• Kyodo


More than 100 assemblies throughout the nation are pressuring the central government to join the U.N. nuclear weapons ban passed last year, according to a tally compiled Sunday.

The administration of Prime Minister Shinzo Abe has so far resisted joining the treaty because Japan relies on the United States’ nuclear umbrella.

At least 112 municipal assemblies and one prefectural assembly have sent written opinions to the Diet urging the government to sign and ratify the treaty, according to the secretariats of both Diet chambers and the assemblies.

Of the opinions submitted, 16 call for Japan to become an observer to the treaty in preparation for full membership. Most of the opinions were addressed to Abe, the tally compiled by Kyodo News shows.

Another 16 assemblies sent written opinions to Abe but not the Diet.

The submissions could grow because some apparently have not been sent yet or are still being processed.

The Treaty on the Prohibition of Nuclear Weapons bans the development, testing, production, possession, stockpiling, stationing, transfer, use and threat to use nuclear weapons.

The pact was passed by the U.N. General Assembly on July 7, with 122 countries voting in favor. The Netherlands voted against and Singapore abstained, while Japan and such nuclear powers as the United States and Russia sat out. It must be ratified by 50 countries to take effect.

The Abe administration has North Korea’s surge in atomic weapon and missile testing, including the test-launch in December of an intercontinental ballistic missile capable of reaching anywhere in the United States, as one of its reasons for sitting out the nuclear weapons ban.

The municipal assembly of Nagasaki, which along with Hiroshima was destroyed by atomic bombs in World War II, challenged this view, saying, “We will never be rid of the threat of nuclear weapons if countries keep claiming that they are a necessary security measure.”

“Our nation must act in accordance with its pledge to be a leader in efforts to rid the world of nuclear weapons, and to build a bridge between nuclear weapon and nonnuclear weapon states,” it wrote.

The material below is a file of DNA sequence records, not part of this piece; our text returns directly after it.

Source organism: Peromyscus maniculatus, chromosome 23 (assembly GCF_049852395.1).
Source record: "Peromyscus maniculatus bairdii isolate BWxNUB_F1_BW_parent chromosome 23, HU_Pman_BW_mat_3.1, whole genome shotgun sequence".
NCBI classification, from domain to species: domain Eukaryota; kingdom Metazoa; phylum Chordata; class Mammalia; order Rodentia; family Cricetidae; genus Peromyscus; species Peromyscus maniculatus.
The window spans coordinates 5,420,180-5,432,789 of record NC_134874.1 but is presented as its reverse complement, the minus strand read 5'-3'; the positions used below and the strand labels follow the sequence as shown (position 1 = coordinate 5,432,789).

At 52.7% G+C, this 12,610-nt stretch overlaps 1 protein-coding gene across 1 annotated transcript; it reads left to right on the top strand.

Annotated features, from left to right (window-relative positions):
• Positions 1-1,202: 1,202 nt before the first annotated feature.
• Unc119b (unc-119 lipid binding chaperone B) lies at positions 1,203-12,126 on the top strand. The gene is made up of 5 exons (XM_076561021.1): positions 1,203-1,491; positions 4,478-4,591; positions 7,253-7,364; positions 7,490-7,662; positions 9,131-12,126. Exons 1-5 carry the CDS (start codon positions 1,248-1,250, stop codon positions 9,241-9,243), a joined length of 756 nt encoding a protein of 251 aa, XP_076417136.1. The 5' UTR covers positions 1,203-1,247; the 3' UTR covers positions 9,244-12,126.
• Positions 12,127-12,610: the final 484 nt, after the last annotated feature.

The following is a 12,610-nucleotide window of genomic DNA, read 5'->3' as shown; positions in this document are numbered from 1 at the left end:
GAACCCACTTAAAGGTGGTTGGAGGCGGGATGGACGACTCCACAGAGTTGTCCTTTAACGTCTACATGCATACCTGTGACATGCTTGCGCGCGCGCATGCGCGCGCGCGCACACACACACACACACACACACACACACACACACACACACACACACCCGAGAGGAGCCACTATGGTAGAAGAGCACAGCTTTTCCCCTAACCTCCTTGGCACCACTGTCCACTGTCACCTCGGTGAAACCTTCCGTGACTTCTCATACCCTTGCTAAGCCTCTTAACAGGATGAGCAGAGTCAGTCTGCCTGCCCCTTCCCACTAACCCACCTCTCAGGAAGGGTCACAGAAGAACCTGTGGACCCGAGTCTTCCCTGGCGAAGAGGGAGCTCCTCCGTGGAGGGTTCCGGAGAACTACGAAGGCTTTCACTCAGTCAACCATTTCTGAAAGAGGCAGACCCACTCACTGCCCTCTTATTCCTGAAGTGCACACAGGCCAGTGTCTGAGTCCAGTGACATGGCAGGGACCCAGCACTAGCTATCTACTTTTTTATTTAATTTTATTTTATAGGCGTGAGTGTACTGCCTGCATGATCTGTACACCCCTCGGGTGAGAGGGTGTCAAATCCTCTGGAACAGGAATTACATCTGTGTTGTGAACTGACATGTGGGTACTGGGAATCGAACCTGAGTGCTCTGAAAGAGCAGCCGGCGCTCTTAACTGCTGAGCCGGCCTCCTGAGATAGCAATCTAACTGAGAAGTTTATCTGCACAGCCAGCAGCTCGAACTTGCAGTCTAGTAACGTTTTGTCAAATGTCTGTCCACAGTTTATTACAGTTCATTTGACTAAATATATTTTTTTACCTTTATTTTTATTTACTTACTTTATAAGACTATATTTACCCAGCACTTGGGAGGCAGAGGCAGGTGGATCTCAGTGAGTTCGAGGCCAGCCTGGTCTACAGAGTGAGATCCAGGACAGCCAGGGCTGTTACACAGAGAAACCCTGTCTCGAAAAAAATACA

The Iwate Prefectural Assembly hailed the treaty as a “historic step toward a world without nuclear weapons,” while the Minamiashigara Municipal Assembly in Kanagawa Prefecture said the awarding of the 2017 Nobel Peace Prize to the International Campaign to Abolish Nuclear Weapons showed the treaty was needed for humanity to avoid a dire fate.

Meanwhile, eight of the assemblies called for Japan to take an active role in implementing the treaty but stopped short of demanding its ratification by Tokyo.

Experts were split on what the implications of the ban’s groundswell of support meant for national security.

Toshinori Yamada, a lecturer on international law at Meiji University, said the Abe administration faces a “high hurdle” in joining the treaty in light of the U.S. nuclear umbrella but that the movement nonetheless represents the will of the people and must be handled in a “sincere” way.

In the meantime, Koji Murata, a professor teaching national security policy at Doshisha University, questioned whether the members of the assemblies fully understood the nuclear weapons ban.

“It’s meaningless if (the assembly members) did this as a performance because they wanted to be seen by their constituents as peace-loving,” he said.

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